Auxerre river view

Auxerre – Introduction

Auxerre, the capital of the Yonne department in Burgundy, is the fourth-largest city in the region, with a population of approximately 35,000 people. The urban area, which includes the surrounding regions that are attracted to the city, is home to roughly 113,000 inhabitants.

People from Auxerre are known as Auxerrois. The city is an important commercial and industrial center with a range of industries including food production, woodworking, and batteries. It is also famous for its Burgundy wine production, such as Chablis. Additionally, Auxerre was given the title “Town of Art and History” in 1995.

During the Gallo-Roman period, Auxerre was a prosperous center known as Autissiodorum. It was situated on the Via Agrippa, a major road that crossed the Yonne (known as Icauna in Gallo-Roman times) in the 1st century AD. By the 3rd century, Auxerre had become the seat of a bishop and a provincial capital of the Roman Empire. A cathedral was constructed in the city during the 5th century. In the 11th and 12th centuries, the feudal counts of Auxerre built new walls around the city, which included the existing communities.

Auxerre developed into a thriving commune in the 12th century, with bourgeois activities accompanying traditional land and wine cultivation. The city became part of France under King Louis XI, but it suffered during the Hundred Years’ War and the Wars of Religion. The Huguenots captured Auxerre in 1567, resulting in damage to many Catholic structures. In the 18th century, the medieval ramparts were demolished. In the 19th century, the city experienced significant growth with the construction of new infrastructure such as a railway station, a psychiatric hospital, and courts. New quarters were developed on the right bank of the Yonne.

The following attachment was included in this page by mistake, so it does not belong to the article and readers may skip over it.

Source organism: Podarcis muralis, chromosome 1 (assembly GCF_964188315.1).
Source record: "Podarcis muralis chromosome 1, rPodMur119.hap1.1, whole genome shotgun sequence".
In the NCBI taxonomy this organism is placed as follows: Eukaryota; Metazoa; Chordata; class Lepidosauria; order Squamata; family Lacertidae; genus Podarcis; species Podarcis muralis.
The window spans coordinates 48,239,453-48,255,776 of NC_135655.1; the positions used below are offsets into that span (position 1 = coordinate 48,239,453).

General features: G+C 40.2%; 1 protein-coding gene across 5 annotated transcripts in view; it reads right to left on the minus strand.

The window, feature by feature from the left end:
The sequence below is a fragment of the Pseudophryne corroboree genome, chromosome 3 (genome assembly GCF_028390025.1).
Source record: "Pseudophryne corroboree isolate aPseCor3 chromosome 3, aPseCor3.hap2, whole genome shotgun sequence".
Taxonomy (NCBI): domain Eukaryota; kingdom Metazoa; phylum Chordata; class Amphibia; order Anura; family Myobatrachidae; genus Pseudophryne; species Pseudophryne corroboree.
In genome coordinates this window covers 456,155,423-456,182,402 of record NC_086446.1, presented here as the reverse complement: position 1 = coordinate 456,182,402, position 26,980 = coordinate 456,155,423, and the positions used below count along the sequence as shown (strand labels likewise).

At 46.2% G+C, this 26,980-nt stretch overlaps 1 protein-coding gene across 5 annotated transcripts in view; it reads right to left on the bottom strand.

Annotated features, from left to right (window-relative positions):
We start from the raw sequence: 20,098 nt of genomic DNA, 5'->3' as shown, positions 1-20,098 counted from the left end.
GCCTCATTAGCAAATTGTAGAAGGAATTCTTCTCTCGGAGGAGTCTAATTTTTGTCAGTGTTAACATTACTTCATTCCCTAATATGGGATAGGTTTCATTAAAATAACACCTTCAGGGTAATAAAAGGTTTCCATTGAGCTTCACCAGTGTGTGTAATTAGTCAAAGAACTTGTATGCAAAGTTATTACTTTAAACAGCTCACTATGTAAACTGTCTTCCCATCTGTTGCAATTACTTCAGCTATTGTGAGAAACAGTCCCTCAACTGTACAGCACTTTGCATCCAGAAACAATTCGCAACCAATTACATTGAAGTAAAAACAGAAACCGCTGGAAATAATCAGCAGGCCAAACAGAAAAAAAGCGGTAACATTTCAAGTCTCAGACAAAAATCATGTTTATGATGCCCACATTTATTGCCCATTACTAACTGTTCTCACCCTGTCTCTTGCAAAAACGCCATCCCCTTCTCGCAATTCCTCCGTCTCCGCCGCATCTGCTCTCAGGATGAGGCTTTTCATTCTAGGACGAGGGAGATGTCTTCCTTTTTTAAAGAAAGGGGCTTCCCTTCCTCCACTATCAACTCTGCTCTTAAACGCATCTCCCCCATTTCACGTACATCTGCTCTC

Until the early 20th century, Auxerre was one of the most prosperous cities in the region. However, the local authorities at the time declined to establish a railway in Auxerre and instead opted for the village of Migennes. This decision marked the beginning of the town’s economic decline….

…. and it shows!

NOTE: My camera malfunctioned at times and the photos are overexposed. I have tried saving as much as I could, but often the colorings are wrong. The photos that I am showing which were overexposed are marked with a “*”.

The Old City Centre

Despite the city being 2000 years old, it has not that much to show for itself. A quick look at the old buildings will show you that a) there are not that many for an old city like Auxerre, and b) they are not in good shape.

Former HospitalArchivesSaint-Jean TowerMilitary HospitalEntranceAbbeyChapelClock TowerBehind Clock Tower
Former hospital, now senior citizen home and a vineyardFormer hospital, now senior citizen home and a vineyard
Part of the castle walls, now the municipal archivesPart of the castle walls, now the municipal archives
The Saint-Jean bell tower (in front of the Abbey of Saint-Germain d'Auxerre)The Saint-Jean bell tower (in front of the Abbey of Saint-Germain d’Auxerre)
Former Military HospitalFormer Military Hospital
Entrance to Military HospitalEntrance to Military Hospital
Abbey of Saint-Germain d'AuxerreAbbey of Saint-Germain d’Auxerre
Chapel of the Auxerre seminaireChapel of the Auxerre seminaire